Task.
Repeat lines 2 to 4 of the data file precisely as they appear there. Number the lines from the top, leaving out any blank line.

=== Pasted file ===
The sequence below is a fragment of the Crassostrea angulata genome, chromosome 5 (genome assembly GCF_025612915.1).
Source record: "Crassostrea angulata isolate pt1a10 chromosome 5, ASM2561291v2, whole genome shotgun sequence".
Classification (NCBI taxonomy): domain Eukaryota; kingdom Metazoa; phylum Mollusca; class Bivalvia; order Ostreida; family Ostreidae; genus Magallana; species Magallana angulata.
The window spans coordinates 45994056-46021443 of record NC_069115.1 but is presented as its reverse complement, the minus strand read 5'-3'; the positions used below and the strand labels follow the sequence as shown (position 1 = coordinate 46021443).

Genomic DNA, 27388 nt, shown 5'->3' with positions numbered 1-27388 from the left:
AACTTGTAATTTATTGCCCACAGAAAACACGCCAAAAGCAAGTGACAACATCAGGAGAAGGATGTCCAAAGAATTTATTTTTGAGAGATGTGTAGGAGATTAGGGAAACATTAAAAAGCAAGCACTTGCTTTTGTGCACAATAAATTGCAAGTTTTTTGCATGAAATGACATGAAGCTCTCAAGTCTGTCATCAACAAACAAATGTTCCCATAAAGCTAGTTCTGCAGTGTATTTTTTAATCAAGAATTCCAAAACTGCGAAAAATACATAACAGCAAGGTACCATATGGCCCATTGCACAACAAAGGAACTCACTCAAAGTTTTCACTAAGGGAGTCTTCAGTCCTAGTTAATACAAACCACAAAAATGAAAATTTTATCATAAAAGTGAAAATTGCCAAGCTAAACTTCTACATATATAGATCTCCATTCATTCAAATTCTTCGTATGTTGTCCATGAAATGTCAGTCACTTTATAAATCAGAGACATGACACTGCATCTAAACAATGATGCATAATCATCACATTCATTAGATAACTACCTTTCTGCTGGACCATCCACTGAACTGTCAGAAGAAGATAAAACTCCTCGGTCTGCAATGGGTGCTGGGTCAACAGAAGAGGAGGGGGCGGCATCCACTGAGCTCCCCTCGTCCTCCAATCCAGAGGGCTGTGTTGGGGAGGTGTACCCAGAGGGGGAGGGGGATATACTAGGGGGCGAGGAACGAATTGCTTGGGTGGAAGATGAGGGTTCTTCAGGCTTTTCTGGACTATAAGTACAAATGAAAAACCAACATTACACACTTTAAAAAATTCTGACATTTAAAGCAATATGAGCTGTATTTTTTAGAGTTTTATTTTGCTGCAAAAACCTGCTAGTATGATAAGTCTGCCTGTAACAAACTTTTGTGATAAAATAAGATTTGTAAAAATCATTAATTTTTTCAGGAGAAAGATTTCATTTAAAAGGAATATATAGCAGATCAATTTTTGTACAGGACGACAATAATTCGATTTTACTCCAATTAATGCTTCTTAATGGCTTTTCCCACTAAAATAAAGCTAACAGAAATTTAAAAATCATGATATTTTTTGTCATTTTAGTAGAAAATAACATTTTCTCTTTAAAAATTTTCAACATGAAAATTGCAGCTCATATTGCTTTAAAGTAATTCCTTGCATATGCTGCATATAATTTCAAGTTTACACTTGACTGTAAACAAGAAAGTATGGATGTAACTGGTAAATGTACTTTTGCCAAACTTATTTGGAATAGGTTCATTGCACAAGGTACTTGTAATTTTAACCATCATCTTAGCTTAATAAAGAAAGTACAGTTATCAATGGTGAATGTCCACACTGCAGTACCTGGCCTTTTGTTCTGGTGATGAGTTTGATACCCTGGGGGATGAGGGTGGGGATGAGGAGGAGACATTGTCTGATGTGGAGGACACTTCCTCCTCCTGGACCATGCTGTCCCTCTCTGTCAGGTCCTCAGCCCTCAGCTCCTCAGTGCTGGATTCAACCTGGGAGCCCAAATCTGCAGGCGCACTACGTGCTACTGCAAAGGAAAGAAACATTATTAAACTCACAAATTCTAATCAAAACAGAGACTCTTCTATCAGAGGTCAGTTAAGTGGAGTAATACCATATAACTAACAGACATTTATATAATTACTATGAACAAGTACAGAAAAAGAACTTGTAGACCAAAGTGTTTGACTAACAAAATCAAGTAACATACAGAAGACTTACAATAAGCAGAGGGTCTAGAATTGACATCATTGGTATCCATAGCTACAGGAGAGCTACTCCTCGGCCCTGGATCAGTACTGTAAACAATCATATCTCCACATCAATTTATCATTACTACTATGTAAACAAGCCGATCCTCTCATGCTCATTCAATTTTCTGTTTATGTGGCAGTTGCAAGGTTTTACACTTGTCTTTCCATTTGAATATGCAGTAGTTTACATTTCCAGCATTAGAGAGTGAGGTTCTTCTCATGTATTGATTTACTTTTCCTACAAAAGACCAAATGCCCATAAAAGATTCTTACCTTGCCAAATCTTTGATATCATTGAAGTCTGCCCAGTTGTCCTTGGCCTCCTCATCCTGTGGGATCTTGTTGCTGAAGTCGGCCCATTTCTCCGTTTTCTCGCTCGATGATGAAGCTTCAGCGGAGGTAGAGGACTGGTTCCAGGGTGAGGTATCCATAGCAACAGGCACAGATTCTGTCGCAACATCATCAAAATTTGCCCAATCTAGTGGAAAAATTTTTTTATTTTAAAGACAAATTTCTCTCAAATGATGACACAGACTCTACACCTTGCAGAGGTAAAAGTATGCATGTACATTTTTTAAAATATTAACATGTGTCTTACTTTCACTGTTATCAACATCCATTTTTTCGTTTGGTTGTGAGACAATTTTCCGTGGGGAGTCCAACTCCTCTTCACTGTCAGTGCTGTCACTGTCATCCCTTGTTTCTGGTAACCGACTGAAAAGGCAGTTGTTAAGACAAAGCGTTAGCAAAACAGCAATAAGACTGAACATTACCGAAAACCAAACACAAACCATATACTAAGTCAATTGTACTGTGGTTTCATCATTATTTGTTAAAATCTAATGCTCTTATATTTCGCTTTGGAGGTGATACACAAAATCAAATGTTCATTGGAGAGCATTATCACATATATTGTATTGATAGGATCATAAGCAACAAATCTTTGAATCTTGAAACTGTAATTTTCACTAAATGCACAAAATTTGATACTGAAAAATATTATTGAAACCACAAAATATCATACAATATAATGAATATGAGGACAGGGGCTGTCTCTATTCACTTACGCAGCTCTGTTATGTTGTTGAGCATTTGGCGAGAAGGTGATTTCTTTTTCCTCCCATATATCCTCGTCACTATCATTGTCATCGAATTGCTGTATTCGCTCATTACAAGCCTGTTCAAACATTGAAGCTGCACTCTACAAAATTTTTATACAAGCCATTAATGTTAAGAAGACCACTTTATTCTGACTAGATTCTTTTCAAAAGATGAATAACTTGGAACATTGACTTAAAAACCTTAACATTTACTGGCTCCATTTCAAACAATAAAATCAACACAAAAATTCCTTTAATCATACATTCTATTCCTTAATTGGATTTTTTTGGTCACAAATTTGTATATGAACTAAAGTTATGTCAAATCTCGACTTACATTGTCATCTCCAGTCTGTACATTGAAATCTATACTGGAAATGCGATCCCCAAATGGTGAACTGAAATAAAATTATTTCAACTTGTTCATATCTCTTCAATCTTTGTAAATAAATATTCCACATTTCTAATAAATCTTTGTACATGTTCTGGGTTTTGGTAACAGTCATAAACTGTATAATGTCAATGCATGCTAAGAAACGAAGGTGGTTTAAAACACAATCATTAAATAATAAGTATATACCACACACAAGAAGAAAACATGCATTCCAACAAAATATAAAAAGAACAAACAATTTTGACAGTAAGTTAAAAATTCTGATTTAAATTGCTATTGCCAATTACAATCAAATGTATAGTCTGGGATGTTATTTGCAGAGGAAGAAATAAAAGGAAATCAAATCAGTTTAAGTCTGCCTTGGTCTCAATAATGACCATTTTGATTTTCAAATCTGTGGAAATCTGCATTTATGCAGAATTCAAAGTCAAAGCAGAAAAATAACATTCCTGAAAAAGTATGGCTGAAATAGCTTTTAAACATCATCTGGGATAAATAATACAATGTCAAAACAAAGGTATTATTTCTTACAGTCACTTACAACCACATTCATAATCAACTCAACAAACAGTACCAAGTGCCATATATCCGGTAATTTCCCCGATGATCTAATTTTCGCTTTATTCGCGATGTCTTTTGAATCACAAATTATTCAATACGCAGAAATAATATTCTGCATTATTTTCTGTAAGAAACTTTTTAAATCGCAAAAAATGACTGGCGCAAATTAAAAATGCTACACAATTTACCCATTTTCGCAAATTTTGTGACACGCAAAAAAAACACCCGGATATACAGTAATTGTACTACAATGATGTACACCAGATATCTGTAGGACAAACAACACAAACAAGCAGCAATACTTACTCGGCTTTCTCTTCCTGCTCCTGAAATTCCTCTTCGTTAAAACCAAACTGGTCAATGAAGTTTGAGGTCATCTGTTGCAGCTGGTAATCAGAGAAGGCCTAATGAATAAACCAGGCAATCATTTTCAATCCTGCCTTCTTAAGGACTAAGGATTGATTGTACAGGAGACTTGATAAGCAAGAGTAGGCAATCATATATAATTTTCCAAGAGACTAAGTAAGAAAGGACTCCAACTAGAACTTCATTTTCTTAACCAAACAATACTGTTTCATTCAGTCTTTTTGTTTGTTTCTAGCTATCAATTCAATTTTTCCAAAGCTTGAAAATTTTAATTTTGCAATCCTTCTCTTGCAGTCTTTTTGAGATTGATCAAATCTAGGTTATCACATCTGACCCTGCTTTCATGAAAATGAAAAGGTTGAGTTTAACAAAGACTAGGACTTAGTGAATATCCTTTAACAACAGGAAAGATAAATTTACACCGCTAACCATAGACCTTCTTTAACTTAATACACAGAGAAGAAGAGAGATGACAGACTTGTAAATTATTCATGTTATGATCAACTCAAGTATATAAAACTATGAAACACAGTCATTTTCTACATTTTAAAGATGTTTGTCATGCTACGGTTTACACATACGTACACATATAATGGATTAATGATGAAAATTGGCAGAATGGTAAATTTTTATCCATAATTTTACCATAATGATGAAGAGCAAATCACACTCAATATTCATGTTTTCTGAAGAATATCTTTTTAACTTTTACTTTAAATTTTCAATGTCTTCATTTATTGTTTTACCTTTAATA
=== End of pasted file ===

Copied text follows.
Source record: "Crassostrea angulata isolate pt1a10 chromosome 5, ASM2561291v2, whole genome shotgun sequence".
Classification (NCBI taxonomy): domain Eukaryota; kingdom Metazoa; phylum Mollusca; class Bivalvia; order Ostreida; family Ostreidae; genus Magallana; species Magallana angulata.
The window spans coordinates 45994056-46021443 of record NC_069115.1 but is presented as its reverse complement, the minus strand read 5'-3'; the positions used below and the strand labels follow the sequence as shown (position 1 = coordinate 46021443).